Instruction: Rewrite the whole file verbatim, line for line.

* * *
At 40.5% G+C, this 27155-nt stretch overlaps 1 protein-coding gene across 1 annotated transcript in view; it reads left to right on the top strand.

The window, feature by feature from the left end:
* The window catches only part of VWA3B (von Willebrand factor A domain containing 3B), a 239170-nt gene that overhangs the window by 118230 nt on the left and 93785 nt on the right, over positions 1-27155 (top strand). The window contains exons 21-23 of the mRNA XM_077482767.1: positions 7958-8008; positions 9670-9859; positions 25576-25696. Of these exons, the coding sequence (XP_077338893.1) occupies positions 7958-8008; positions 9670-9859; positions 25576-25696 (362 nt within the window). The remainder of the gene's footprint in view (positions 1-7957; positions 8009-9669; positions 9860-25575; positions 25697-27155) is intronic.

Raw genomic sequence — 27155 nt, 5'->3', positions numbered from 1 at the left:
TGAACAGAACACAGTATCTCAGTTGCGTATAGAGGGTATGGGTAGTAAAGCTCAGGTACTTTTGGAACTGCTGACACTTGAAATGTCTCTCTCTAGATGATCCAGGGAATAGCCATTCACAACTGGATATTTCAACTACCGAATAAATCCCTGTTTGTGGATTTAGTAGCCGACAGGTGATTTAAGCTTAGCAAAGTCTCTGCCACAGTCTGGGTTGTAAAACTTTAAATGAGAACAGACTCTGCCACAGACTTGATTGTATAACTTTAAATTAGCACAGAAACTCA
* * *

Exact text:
At 40.5% G+C, this 27155-nt stretch overlaps 1 protein-coding gene across 1 annotated transcript in view; it reads left to right on the top strand.

The window, feature by feature from the left end:
* The window catches only part of VWA3B (von Willebrand factor A domain containing 3B), a 239170-nt gene that overhangs the window by 118230 nt on the left and 93785 nt on the right, over positions 1-27155 (top strand). The window contains exons 21-23 of the mRNA XM_077482767.1: positions 7958-8008; positions 9670-9859; positions 25576-25696. Of these exons, the coding sequence (XP_077338893.1) occupies positions 7958-8008; positions 9670-9859; positions 25576-25696 (362 nt within the window). The remainder of the gene's footprint in view (positions 1-7957; positions 8009-9669; positions 9860-25575; positions 25697-27155) is intronic.

Raw genomic sequence — 27155 nt, 5'->3', positions numbered from 1 at the left:
TGAACAGAACACAGTATCTCAGTTGCGTATAGAGGGTATGGGTAGTAAAGCTCAGGTACTTTTGGAACTGCTGACACTTGAAATGTCTCTCTCTAGATGATCCAGGGAATAGCCATTCACAACTGGATATTTCAACTACCGAATAAATCCCTGTTTGTGGATTTAGTAGCCGACAGGTGATTTAAGCTTAGCAAAGTCTCTGCCACAGTCTGGGTTGTAAAACTTTAAATGAGAACAGACTCTGCCACAGACTTGATTGTATAACTTTAAATTAGCACAGAAACTCA